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The State of CSR in Australia - Report

28 May 2009 at 1:42 pm
Staff Reporter
A new research report shows that the emerging management field of corporate social responsibility is thriving, with nearly 1,000 employed in an industry that did not exist only ten years ago.

Staff Reporter | 28 May 2009 at 1:42 pm


The State of CSR in Australia - Report
28 May 2009 at 1:42 pm

A new research report shows that the emerging management field of corporate social responsibility is thriving, with nearly 1,000 employed in an industry that did not exist only ten years ago.

The largest survey ever undertaken of the CSR industry in Australia, The State of CSR in Australia: 2008 Annual Review, published this month by the Australian Centre for Corporate Social Responsibility, shows that the number of CSR management roles is expected to grow by up to 20% in 2009, with over one-quarter (28%) of organisations surveyed planning to create one or more new CSR roles this year.

However, CSR jobs are still largely in the “hidden” job market, with half those employed being internally recruited and another 18% using personal networks to find jobs. Only 16% got their jobs through a recruitment company or by responding to an advertisement.

Budgets are also proving resilient.

ACCSR Managing Director, Dr. Leeora Black says a quarter of managers say they are spending the same as last year and a third say they are spending more. Only ten per cent are cutting CSR budgets.

Dr Black says the rate of growth in CSR budgets has slowed this year, as has employment growth, but it is all still positive.

The ACCSR report shows that dealing with internal resistance to CSR is the biggest challenge faced by CSR managers, with the global financial crisis having only a modest effect.

CSR managers are much more likely to say that making the business case for CSR and dealing with internal resistance is a problem for them (65% and 40% respectively) than the global financial crisis (8%).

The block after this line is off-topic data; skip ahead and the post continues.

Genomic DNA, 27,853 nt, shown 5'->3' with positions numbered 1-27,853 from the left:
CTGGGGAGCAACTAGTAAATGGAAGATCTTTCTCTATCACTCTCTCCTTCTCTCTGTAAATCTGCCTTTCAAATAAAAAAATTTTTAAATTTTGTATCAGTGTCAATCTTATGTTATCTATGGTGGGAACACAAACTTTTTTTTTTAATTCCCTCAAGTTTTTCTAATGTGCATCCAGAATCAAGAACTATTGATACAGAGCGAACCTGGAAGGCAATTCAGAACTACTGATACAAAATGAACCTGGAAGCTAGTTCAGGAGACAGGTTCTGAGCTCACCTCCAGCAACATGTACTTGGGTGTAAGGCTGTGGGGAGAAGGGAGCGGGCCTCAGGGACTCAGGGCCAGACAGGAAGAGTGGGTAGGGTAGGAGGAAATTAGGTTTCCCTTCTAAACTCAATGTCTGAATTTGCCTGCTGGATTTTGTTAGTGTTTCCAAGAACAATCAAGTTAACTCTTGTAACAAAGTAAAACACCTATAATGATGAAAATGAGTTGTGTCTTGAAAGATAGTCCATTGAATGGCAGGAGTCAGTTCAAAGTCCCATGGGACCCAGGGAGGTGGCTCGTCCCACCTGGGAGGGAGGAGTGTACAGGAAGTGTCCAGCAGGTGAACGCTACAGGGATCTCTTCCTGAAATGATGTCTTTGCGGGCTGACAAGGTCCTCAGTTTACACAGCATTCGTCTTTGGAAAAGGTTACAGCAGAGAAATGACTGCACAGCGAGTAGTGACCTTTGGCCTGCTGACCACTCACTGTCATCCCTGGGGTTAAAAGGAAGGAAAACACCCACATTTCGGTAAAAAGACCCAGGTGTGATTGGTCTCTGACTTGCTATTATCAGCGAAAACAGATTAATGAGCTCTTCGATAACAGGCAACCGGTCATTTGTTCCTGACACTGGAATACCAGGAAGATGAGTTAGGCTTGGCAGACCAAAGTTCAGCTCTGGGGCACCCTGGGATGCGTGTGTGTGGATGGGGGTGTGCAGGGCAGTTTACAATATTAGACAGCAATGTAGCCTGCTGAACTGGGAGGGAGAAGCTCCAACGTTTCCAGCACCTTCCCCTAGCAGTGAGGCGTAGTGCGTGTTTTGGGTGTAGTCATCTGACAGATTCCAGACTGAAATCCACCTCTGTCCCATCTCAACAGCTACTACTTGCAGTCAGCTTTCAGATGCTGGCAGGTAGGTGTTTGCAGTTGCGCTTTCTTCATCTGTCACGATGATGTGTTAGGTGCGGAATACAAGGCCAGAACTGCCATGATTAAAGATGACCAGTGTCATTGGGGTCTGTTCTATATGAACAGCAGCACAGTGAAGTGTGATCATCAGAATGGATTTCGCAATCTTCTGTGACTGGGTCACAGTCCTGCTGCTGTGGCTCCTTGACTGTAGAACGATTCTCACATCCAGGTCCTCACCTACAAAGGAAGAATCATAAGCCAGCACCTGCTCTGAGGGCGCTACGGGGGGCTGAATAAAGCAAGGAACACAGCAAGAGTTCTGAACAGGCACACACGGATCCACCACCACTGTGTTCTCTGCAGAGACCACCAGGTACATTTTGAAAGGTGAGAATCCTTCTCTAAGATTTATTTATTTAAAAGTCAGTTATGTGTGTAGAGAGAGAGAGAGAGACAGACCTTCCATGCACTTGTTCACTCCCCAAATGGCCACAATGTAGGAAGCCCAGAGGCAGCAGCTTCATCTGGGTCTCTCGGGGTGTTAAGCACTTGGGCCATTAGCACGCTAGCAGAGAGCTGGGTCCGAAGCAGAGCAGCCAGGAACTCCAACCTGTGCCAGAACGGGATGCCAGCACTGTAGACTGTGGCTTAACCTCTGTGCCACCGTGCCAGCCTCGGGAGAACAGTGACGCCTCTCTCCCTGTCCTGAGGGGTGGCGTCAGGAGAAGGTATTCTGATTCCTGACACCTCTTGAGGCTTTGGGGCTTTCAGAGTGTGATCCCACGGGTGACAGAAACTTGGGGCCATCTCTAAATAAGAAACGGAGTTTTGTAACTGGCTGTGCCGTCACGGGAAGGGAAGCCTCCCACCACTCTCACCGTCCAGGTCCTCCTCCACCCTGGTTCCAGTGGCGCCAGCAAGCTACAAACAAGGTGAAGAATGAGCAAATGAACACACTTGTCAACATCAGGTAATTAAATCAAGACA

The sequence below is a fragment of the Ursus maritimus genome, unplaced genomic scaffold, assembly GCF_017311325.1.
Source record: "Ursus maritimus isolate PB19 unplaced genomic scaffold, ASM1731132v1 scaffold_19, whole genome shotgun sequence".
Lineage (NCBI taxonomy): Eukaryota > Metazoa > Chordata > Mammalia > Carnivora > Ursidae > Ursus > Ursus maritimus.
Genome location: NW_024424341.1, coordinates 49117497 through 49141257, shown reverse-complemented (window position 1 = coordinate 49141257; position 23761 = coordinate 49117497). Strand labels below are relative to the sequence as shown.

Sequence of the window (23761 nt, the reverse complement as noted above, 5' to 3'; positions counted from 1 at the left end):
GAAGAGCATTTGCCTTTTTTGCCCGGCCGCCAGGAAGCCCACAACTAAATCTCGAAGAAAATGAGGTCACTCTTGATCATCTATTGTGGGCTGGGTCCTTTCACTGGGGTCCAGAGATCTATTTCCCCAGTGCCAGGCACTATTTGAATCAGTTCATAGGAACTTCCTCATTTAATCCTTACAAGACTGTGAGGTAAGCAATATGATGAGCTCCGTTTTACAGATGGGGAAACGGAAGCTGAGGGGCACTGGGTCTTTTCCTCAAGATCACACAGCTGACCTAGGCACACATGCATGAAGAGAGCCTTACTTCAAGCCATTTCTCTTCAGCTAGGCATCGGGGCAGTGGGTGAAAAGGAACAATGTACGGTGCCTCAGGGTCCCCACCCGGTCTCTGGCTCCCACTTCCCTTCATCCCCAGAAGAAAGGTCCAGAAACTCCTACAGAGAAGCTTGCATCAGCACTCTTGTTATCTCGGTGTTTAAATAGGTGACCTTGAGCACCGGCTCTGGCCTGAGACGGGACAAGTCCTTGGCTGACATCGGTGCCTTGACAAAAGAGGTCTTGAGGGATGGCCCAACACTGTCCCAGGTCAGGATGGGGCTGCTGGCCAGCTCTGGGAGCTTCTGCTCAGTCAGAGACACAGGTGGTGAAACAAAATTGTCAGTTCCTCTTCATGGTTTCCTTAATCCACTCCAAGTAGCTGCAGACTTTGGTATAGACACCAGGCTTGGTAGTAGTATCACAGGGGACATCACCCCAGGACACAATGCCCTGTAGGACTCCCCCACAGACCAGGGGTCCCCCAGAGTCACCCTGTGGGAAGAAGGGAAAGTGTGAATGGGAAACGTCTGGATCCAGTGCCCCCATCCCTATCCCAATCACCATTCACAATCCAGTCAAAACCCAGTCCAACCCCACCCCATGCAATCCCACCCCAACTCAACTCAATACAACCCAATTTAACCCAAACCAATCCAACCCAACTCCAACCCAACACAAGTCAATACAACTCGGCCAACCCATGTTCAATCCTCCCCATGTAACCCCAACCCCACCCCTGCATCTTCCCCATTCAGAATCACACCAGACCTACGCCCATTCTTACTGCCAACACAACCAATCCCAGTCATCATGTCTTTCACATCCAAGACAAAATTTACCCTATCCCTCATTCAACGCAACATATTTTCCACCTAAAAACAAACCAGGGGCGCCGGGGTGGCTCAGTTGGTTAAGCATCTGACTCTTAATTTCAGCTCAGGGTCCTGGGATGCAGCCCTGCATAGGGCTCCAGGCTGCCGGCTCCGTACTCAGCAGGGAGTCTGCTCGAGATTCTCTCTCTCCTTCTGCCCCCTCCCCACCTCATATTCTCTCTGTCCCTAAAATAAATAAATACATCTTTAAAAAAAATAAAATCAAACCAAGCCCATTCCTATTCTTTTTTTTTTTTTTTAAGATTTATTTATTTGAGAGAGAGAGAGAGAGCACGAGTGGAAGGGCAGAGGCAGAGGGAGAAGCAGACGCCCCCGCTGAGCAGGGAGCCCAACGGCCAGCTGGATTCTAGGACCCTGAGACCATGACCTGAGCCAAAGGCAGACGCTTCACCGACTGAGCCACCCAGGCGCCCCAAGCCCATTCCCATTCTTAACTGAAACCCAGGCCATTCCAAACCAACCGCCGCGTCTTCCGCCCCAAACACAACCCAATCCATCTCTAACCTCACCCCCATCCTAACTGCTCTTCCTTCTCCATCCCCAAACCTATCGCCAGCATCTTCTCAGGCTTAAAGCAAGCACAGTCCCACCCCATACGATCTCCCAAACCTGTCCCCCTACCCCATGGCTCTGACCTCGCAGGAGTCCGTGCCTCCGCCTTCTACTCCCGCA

The minimal impact of the global financial crisis on CSR is no surprise for industry veterans, such as Westpac’s head of group sustainability and community involvement, Graeme Paterson.

Paterson says this is where corporate social responsibility comes into its own as a business proposition.

He says in terms of the current financial crisis, you have to look to the long term, not the short term. Essentially, it is about taking the risk out.

Among key findings:

•The typical CSR manager is well-educated, female and aged between 26 and 44. She is employed by a company or a government business enterprise, was internally recruited, and has worked in CSR for less than five years.

•CSR teams are small and budgets are generally modest. CSR managers therefore need to be very adept at creating influence and impact with few resources.

•The majority (59%)of CSR managers earn $60,000 or more.

•The best CSR salaries are in the mining and property development industries. The lowest-paid CSR professionals are in the transport industry or in the community relations department.

•CSR work is very diverse. It can include working directly with internal or external stakeholders on social or environmental issues, developing policy, implementing programs, measurement, and communication and reporting.

•CSR managers get intrinsic rewards from working in CSR. Their work is aligned with their personal values; they learn new skills and deal with important issues.